What on Mother Earth is an SMA?
There’s a global drive to recognise conservation structures, like SMAs, that may not fit traditional or more well-known wildlife-protection setups.
Protected Areas, for example, are well recognised as those areas that are formally protected in terms of national legislation. Think here of state-owned protected areas, or contract protected areas. In South Africa, government remains focused on establishing and then managing protected areas.
But what about those mechanisms that are still protecting their biodiversity – but doing so a little differently?
There are a number of examples of such area-based conservation efforts in South Africa – including a Special Management Area (SMA).
Despite all the biodiversity protection taking place within these alternative conservation areas, when most government officials working in the environmental department power up their slides highlighting the conservation estate, these conservation efforts are largely ignored.
And yet, in many of these instances, these are conservation efforts driven from the ground up – landowner-driven initiatives that can ensure that biodiversity is protected, forever.
That’s exactly the case for a Special Management Area (SMA). It’s a place that aims to reconcile conservation of nature, cultural diversity, and economic and social development through partnerships between people and nature.
In our instance, the Nuwejaars Wetlands Special Management Area (NWSMA) is managed according to UNESCO’S Biosphere Reserves framework. We strive to be a site of excellence, that we can test and show new innovative approaches to conservation and sustainable development, and achieve this at a district-wide scale.
For farmers at the tip of Africa, it meant making one of the biggest sacrifices: signing title deed restrictions on their properties in favour of our Constitution. These restrictions remain in place in perpetuity.
“Novel area-based conservation mechanism”
In a recent report, BirdLife South Africa described the NWSMA as a “novel area-based conservation mechanism” created by worried landowners. This report highlights the advantages of these alternative conservation mechanisms. For example, they have:
– The ability to pull in partners who may not really have been engaged in biodiversity conservation;
– The chance to allow for a variety of land-uses (such as sustainable farming and tourism) that are compatible with conservation, and bring in funds to support conservation;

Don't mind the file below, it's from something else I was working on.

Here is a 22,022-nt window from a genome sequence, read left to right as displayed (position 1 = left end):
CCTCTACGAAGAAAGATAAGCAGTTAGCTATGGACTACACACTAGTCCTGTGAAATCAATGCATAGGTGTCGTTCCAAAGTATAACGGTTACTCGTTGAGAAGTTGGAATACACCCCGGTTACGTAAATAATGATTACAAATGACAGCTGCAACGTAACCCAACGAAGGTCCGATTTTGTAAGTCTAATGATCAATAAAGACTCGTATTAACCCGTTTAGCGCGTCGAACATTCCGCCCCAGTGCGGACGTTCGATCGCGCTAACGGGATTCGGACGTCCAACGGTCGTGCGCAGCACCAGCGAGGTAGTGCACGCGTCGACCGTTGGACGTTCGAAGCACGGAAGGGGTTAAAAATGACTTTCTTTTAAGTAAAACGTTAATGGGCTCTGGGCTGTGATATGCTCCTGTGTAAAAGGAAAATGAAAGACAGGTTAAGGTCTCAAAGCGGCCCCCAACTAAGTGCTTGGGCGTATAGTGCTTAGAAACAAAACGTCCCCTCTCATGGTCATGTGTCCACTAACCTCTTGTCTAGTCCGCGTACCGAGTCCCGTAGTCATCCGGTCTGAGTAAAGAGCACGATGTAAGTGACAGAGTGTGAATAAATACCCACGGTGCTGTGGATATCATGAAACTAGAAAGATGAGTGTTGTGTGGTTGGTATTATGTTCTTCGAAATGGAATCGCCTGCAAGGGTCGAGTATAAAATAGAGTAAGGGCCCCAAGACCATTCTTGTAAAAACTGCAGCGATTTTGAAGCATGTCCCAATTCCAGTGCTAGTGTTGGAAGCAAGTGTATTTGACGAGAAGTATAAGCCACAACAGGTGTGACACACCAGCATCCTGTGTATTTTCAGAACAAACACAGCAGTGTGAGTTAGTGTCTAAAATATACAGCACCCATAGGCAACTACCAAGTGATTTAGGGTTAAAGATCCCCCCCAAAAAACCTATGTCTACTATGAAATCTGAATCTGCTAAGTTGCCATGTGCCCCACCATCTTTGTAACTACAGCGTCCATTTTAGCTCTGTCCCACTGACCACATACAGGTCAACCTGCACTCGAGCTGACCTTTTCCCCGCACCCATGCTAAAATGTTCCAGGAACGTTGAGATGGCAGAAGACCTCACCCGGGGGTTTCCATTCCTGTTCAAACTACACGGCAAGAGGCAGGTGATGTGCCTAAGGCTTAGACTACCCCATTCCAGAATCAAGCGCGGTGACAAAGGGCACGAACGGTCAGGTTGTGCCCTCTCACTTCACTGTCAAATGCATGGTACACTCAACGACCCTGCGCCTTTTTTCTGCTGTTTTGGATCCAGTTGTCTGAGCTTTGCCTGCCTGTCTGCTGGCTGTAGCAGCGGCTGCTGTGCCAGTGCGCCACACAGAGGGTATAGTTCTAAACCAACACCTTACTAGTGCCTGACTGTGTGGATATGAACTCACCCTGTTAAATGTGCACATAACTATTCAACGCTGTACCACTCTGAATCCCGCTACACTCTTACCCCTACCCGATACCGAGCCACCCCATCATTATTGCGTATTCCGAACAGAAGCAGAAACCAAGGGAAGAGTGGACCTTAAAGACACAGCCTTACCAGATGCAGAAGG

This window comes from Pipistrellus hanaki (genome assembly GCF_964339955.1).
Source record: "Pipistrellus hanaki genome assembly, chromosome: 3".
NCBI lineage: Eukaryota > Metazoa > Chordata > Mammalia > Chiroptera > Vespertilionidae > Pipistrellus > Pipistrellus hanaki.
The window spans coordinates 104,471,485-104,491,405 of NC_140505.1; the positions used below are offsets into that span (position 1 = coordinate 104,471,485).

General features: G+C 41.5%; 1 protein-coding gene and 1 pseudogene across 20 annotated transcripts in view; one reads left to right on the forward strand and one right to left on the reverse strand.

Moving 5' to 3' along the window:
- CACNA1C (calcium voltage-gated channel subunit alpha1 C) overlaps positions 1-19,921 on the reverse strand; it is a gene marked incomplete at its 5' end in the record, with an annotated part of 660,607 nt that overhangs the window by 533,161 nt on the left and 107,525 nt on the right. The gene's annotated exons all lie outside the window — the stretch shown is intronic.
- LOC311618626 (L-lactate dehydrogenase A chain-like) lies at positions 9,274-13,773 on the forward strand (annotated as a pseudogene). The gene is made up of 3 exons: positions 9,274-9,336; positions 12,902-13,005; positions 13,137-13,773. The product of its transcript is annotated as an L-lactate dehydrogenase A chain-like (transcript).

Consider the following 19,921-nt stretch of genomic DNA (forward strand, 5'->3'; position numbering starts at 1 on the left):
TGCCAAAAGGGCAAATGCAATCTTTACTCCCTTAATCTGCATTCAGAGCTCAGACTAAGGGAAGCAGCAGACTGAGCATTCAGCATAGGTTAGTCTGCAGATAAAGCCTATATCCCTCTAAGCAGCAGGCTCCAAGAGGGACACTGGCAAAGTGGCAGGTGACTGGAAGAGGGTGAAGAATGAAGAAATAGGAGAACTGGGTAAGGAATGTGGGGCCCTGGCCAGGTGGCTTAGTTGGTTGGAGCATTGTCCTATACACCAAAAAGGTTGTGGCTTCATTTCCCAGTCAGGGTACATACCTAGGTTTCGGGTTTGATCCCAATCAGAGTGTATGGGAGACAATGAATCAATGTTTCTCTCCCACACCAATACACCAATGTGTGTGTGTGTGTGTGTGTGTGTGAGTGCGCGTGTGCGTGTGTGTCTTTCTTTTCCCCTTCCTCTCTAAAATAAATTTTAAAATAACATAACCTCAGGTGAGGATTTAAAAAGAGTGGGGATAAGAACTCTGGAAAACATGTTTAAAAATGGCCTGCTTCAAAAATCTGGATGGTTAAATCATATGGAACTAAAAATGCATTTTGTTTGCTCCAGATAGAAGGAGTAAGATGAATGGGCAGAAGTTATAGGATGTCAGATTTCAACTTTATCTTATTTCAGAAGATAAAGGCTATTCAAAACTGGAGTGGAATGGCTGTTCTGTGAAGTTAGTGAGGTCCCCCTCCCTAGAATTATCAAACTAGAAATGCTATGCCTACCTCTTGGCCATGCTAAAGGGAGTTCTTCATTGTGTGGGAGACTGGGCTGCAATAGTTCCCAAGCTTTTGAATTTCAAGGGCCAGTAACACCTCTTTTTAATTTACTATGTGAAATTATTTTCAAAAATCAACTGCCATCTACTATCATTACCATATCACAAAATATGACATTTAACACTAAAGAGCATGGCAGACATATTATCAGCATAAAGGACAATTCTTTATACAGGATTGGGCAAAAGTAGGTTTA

– The ability to take on bigger picture conservation through ecological connectivity across vast areas (think of conservation corridors across the 45,000 hectares of the NWSMA and leading into the Agulhas National Park);
– And the chance to be flexible, and react quickly to opportunities and threats.
The good news is that there’s now a global force driving the recognition of conservation areas OUTSIDE that of protected areas.
This is being led by the International Union for Conservation of Nature (IUCN), and is called Other Effective Area-Based Conservation Measures (OECMs). The term stems from the Aichi Targets (where the world was called to create “well connected systems of protected areas and other effective area-based conservation measures”).
A global specialist group was set up to provide guidance on identifying, recognising, supporting and reporting OECMs. It was based on that key principle: that conservation can and is taking place beyond protected areas, and is being done in a way that can achieve positive and sustained long-term solutions for conservation.
There are a couple of steps OECMs must comply with.
– It should be geographically defined;
– It needs to be governed by a decision-making authority;
– And it needs to be managed in a way that leads to positive biodiversity outcomes.
What makes South Africa special
in terms of OECMs?
Currently in South Africa, BirdLife SA is driving a project to undertake the first country-level assessment of OECMs. They’ll be determining the type and extent of areas and sites that meet the definition. And the NWSMA is part of the conversation with our BirdLife SA partners.
Once the protocol is developed, other countries will also test it, to see whether the South Africa model can be introduced globally. It’s hoped that these are the first steps to recognising those who are using a different and diverse suite of conservation mechanisms, and who are taking a pioneering approach, pushing the boundaries of traditional conservation action.